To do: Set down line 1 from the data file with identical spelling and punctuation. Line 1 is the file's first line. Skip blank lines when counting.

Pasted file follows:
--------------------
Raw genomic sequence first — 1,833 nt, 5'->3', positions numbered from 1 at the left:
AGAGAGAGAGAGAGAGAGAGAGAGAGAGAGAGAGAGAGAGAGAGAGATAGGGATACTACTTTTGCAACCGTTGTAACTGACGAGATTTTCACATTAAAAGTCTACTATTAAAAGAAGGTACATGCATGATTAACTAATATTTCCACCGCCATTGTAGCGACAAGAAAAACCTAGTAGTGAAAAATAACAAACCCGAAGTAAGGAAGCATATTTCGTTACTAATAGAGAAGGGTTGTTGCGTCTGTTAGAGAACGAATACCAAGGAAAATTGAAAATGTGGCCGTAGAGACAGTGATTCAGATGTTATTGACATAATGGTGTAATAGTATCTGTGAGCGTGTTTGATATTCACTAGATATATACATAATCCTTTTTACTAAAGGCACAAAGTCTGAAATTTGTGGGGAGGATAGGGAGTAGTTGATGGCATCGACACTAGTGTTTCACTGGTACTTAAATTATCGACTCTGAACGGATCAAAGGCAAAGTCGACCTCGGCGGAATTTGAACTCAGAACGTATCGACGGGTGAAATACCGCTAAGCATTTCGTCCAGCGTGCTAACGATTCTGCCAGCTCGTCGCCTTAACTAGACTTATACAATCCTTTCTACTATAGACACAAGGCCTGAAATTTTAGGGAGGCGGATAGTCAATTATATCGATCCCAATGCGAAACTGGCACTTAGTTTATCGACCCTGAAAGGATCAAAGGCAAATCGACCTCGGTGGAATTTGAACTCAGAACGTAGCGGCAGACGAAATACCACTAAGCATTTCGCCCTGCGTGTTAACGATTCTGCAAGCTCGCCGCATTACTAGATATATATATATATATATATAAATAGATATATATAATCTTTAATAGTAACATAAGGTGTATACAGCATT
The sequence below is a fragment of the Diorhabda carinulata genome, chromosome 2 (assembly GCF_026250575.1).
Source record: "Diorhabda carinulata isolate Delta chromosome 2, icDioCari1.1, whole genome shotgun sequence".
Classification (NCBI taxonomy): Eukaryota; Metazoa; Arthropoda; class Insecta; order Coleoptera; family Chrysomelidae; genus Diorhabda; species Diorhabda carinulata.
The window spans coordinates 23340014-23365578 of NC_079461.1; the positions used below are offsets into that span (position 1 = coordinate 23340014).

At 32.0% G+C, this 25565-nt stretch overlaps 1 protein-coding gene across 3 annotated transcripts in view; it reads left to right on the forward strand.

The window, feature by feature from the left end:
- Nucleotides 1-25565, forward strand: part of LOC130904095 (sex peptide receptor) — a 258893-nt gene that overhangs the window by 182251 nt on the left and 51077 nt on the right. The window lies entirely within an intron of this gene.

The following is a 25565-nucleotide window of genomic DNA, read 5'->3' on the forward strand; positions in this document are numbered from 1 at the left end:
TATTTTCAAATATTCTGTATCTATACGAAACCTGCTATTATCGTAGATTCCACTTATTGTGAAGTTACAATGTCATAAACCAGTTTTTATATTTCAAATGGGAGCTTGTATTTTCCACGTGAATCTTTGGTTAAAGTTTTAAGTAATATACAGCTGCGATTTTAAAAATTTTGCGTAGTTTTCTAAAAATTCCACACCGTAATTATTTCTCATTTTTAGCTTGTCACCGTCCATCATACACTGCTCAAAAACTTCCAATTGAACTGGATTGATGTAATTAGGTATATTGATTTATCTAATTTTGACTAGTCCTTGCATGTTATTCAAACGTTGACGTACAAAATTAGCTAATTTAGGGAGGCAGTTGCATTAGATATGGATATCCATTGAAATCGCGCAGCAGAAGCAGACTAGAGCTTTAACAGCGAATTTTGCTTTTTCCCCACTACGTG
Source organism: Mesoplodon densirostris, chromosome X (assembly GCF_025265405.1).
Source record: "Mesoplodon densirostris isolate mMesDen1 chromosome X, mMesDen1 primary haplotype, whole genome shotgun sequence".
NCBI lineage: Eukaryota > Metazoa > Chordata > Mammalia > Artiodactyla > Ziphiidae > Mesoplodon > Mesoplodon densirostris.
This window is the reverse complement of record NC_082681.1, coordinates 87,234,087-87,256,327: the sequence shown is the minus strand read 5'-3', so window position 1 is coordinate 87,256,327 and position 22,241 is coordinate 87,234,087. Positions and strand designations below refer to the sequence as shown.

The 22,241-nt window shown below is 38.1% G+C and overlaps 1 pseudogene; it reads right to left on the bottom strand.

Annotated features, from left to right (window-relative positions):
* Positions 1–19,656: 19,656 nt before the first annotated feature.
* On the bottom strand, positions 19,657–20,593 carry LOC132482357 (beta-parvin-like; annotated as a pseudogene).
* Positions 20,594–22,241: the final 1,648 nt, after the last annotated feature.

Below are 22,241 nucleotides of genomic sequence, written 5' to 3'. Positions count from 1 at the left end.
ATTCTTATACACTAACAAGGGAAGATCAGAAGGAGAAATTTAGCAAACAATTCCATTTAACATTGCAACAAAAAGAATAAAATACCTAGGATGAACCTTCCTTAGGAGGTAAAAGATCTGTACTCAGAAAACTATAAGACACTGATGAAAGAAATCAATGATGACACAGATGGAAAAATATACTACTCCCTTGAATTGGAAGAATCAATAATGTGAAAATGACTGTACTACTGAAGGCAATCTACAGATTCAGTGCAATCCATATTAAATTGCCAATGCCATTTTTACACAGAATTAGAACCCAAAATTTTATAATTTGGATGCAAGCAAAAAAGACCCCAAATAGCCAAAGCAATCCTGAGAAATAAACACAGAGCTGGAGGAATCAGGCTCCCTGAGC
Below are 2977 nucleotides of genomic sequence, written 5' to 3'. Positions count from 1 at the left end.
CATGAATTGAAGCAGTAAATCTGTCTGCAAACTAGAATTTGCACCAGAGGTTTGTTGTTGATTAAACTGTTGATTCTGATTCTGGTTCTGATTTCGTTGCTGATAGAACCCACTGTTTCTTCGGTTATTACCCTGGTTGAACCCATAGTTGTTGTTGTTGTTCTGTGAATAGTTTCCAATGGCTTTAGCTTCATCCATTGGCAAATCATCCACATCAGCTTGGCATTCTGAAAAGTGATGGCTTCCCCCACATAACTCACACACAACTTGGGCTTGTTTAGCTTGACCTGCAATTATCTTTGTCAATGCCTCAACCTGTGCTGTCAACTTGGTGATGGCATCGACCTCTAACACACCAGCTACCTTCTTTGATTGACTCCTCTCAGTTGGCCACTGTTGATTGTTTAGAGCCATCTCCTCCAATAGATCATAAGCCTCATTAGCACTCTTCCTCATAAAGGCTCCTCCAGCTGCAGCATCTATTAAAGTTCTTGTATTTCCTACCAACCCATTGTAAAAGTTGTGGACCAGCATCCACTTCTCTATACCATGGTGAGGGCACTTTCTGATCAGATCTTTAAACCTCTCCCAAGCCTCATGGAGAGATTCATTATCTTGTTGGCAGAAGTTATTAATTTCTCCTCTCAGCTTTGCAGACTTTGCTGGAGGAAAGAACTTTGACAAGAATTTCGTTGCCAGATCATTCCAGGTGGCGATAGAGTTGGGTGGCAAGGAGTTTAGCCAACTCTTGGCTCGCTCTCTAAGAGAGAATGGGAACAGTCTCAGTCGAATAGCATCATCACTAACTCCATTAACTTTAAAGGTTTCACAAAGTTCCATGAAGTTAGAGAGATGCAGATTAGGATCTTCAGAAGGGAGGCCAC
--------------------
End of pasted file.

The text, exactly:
Raw genomic sequence first — 1,833 nt, 5'->3', positions numbered from 1 at the left: